His comment comes a day after Marcel Kittel (Quick Step Floors), who was riding a disc-equipped bike, crashed with Owain Doull (Sky). Doull said that Kittel’s rotor cut through his left shoe and foot, and after the peloton’s reaction, Kittel decided to switch back to caliper brakes today.
Martinelli tended to Astana’s Fabio Aru this morning as the riders prepared to begin stage two from Abu Dhabi’s seaside.
“The UCI truly needs to create a date to roll them out, we either go with them or we don’t,” Martinelli told Cycling Weekly after helping his team’s leader.
“We can’t go ahead like we’ve done 1000 times before, with a general opinion that is never made official. Now, it’s like whoever has [disc brakes] says that they want to use them, and whoever doesn’t puts doubts on their validity.
Martinelli, who won three stages in the Giro d’Italia during his time as a rider in the late 1970s and early 1980s and has directed teams since the 1990s, shook his head. He added, “Like always in cycling, there’s much confusion.”
Matthew Brammeier (Aqua Blue Sport) wrote something similar on Twitter overnight to the UCI’s Technical Manager Mark Barfield. He said, “Stand up Mark Barfield @UCI_cycling. It’s time to be bold.”
Watch: What do the pros really think about disc brakes?
Last year, Lampre-Merida and Direct Energie used disc brakes in some races, including Paris-Roubaix. So far in 2017, Shimano and Specialized lead the way through the Quick-Step team.
Tom Boonen (Quick-Step Floors) became the first professional to win on them in the Vuelta a San Juan in January. Kittel rode on a disc-equipped bike to victory in the Dubai Tour shortly afterwards.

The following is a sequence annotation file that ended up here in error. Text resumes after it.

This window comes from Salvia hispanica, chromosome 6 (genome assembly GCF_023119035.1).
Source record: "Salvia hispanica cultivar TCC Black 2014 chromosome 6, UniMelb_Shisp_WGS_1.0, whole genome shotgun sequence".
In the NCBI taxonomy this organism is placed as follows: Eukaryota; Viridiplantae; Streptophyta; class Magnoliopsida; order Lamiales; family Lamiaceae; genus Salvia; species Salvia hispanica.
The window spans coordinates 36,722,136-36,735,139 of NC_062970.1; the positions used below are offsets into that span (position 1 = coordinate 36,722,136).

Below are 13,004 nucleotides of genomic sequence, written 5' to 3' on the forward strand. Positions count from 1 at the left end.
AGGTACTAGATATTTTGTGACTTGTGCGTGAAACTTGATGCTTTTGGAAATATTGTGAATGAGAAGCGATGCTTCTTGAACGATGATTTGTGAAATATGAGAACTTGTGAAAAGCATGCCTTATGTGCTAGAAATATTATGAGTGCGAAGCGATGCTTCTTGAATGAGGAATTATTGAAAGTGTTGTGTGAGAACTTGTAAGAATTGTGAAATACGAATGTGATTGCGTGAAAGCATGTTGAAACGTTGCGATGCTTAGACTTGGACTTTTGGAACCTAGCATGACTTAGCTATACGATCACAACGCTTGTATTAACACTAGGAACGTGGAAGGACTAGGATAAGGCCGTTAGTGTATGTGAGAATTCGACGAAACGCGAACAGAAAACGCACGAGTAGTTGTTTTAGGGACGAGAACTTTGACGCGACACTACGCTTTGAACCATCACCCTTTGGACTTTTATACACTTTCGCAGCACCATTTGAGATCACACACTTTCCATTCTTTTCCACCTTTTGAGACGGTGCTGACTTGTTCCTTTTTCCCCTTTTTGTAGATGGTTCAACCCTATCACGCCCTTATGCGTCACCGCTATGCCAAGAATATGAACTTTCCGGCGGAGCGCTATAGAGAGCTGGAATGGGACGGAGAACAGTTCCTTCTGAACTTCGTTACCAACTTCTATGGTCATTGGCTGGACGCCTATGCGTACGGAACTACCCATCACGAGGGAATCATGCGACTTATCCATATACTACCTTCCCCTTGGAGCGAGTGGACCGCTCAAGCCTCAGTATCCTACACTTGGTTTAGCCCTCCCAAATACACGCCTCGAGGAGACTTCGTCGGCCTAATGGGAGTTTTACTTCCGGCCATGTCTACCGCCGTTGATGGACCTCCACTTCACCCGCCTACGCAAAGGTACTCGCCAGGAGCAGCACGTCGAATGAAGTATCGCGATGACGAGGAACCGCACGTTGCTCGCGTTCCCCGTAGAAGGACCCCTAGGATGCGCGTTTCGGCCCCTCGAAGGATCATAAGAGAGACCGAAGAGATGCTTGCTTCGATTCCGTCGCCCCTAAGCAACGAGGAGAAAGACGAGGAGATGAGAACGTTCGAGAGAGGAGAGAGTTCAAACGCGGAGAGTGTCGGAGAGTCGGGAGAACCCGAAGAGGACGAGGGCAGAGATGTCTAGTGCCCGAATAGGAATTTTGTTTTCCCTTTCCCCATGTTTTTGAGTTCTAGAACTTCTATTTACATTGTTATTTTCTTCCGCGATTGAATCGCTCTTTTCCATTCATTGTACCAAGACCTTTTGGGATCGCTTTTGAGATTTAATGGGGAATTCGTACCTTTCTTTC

“We are not pushing anyone to use them,” Specialized team liaison Patrizia Falchero told Cycling Weekly.
“As you can see, [Quick-Step] have rim brakes and disc brakes here. They are free to use what they prefer, depending on the race or anything. We believe in both brake systems, and they choose what they want to [use]. We are not pushy.”
Kittel said this morning that he decided to use a caliper bike given the opinions expressed by other riders in the peloton overnight. It appeared to be a setback for the disc brake movement and the manufactures involved.
“It’s respecting what the peloton wants. It’s fair enough, we are not pushing them, so he’s free to do what he wants,” Falchero added.
“What he thinks is better for the race. Maybe he’ll start on disc brakes another day, I don’t know. He’s free to do that.
“I think we need to analyse and be sure what happens before judging or pointing your finger.”
Falchero was also unsure whether a disc brake could have caused the cut to Doull’s shoe and foot, saying that more analysis was needed into the incident.
“For us, it’s not possible, but I can’t say what happened officially. It could’ve been the barrier, it could’ve been the disc brake, it could’ve been anything. Before judging, I think we need to analyse it professionally.”